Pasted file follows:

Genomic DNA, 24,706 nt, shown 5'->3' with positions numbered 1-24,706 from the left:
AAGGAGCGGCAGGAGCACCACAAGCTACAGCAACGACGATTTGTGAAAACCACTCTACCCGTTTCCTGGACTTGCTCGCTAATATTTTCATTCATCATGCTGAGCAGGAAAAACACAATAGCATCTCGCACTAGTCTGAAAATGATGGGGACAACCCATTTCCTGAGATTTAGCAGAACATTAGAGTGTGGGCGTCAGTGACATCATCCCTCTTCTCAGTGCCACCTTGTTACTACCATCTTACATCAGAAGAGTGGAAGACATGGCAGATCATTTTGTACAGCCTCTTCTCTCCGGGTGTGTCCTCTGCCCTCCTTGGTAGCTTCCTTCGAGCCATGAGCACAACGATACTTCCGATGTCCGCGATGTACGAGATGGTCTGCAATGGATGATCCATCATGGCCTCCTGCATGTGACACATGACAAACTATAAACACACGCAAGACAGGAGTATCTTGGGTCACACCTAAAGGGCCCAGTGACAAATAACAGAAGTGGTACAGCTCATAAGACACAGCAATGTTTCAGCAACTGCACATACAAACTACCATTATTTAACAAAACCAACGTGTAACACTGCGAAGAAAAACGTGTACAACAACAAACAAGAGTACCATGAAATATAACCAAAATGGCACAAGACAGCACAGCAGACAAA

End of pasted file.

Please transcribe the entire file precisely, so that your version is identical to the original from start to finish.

Genomic DNA, 24,706 nt, shown 5'->3' with positions numbered 1-24,706 from the left:
AAGGAGCGGCAGGAGCACCACAAGCTACAGCAACGACGATTTGTGAAAACCACTCTACCCGTTTCCTGGACTTGCTCGCTAATATTTTCATTCATCATGCTGAGCAGGAAAAACACAATAGCATCTCGCACTAGTCTGAAAATGATGGGGACAACCCATTTCCTGAGATTTAGCAGAACATTAGAGTGTGGGCGTCAGTGACATCATCCCTCTTCTCAGTGCCACCTTGTTACTACCATCTTACATCAGAAGAGTGGAAGACATGGCAGATCATTTTGTACAGCCTCTTCTCTCCGGGTGTGTCCTCTGCCCTCCTTGGTAGCTTCCTTCGAGCCATGAGCACAACGATACTTCCGATGTCCGCGATGTACGAGATGGTCTGCAATGGATGATCCATCATGGCCTCCTGCATGTGACACATGACAAACTATAAACACACGCAAGACAGGAGTATCTTGGGTCACACCTAAAGGGCCCAGTGACAAATAACAGAAGTGGTACAGCTCATAAGACACAGCAATGTTTCAGCAACTGCACATACAAACTACCATTATTTAACAAAACCAACGTGTAACACTGCGAAGAAAAACGTGTACAACAACAAACAAGAGTACCATGAAATATAACCAAAATGGCACAAGACAGCACAGCAGACAAA